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The Current Housing Challenges In NW Wisconsin And How Municipalities Can Help Solve It | Recent News

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The Current Housing Challenges In NW Wisconsin And How Municipalities Can Help Solve It | Recent News


ST CROIX FALLS, WI — DrydenWire.com — Susan Badtke is a Senior Planner with the West Central Wisconsin Regional Planning Commission. She assisted in the completion of the 2020 Polk County Housing Needs Assessment, a housing study seeking to understand the current housing challenges and help municipalities address population growth and future housing needs.

The host, Kirk Anderson, is the Mayor of St. Croix Falls, Wisconsin, and has for the past 4 years has tried to encourage the development of new housing for seniors, families, and the workforce, both at market rate and affordable costs. Joined by Susan Badtke, WCWRPC, together they talk about the challenges we face in the housing market, projections for future growth/needs, and how municipalities can work with developers and state government better to facilitate a more comprehensive focus on housing than what is typical in many cities, towns, and villages.

Focus: Housing Shortages & Affordability.

  • What does the future look like for the next generation of homeowners in West Central Wisconsin?

The entire wide-ranging chat was live-streamed at 8:30a (CST) on DrydenWire’s Facebook page Thursday, May 16, 2024.

ICYMI: You can watch the recording on Facebook Watch (here), on YouTube (here), or stream below.

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Wisconsin Veteran finds forever home

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Wisconsin Veteran finds forever home


MADISON, Wis. (WMTV) – “He was homeless and living at a hotel,” said Christina Johnson.

That was Michael Cloyd’s life 8 months ago.

“I started falling down, and it kept getting worse,” said Cloyd. The 73 year old Vietnam Veteran was living out of a motel. His health was detreating.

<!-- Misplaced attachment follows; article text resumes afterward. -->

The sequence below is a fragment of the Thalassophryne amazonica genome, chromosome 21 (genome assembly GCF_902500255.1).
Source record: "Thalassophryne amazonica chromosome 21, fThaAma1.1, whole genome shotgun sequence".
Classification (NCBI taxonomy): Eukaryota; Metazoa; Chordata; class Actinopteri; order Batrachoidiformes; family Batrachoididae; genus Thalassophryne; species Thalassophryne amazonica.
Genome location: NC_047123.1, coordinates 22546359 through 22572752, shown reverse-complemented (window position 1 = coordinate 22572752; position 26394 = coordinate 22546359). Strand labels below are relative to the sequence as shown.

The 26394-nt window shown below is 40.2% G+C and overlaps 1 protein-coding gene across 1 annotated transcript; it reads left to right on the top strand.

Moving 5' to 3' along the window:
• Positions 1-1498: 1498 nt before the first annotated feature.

Johnson said “I got a call from the home health nurse that he had had multiple falls.”

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“One of the guests called the ambulance,” said Cloyd.

Mike was taken to the VA Hospital near the end of last year. Where he remained for nearly four months due to complications in finding assisted living.

Cloyd said ”“I don’t know what it was with finding housing, but I couldn’t.”

Mike’s daughter says he had some issues earlier in life that people weren’t willing to look past. That was until Vilitha Clay and her family opened the doors to their home.

“I feel like despite your background and circumstances everyone deserves a second chance at redemption, at hope and at support,” said Clay.

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For Vilitha, this was a dream come true.

She said “I would always talk to my co-workers about wanting to open an adult family home.”

It’s been four months since Mike moved in and so much progress has already been made.

“I think that when he got here he was a little more quiet and more reserved and there was some anxiousness there just needing to get used to this new environment…but he’s handled it very well,” said Dion Huff.

Gaining nearly forty pounds of healthy weight. Mikes daughter says she can’t explain the difference this has made on her fathers mental health.

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“He looks happier, he looks healthier,” said Johnson.

Mike would agree.

“The staff is real nice…they are there when I need them you know,” said Cloyd.

For the Love Recovery and Connections staff, Mike is more than a resident.

“Mike is family” said Clay.

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From family gatherings to mothers day brunch.

“I’ve come to look at this a lot less like a job and just more of a connection that I am building with Mike…really been able to build a familial connection with Mike,” said Huff.

“I think this is what veterans are going to want, they want a small family setting and they want to be a part of the family and part of the community,” said Jordan Miller.

“To see how happy mike is I think that’s the best part,” said Clay.

The goal remains to bring more adult family homes like this to Dane county.

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“I think seeing the programs in other parts of the united states…and visiting the homes and seeing how well those veterans are doing, it just motivates me to bring this to Madison,” said Miller.

Providing love, recovery, and connection.

“I think at the end of the day where all just people who need love, support and acceptance. And I think that we should treat each other with dignity and respect regardless of where we come from and our age,” said Clay.

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Wisconsin's Most Wanted: Tony Bogan has 'lengthy' drug criminal history

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Wisconsin's Most Wanted: Tony Bogan has 'lengthy' drug criminal history


Green and gold are often associated with winning. U.S. Marshals say a man who is paying tribute to the team with a face tattoo has a different sort of record.

“Tony has a very lengthy drug criminal history,” the U.S. Marshal on the case said.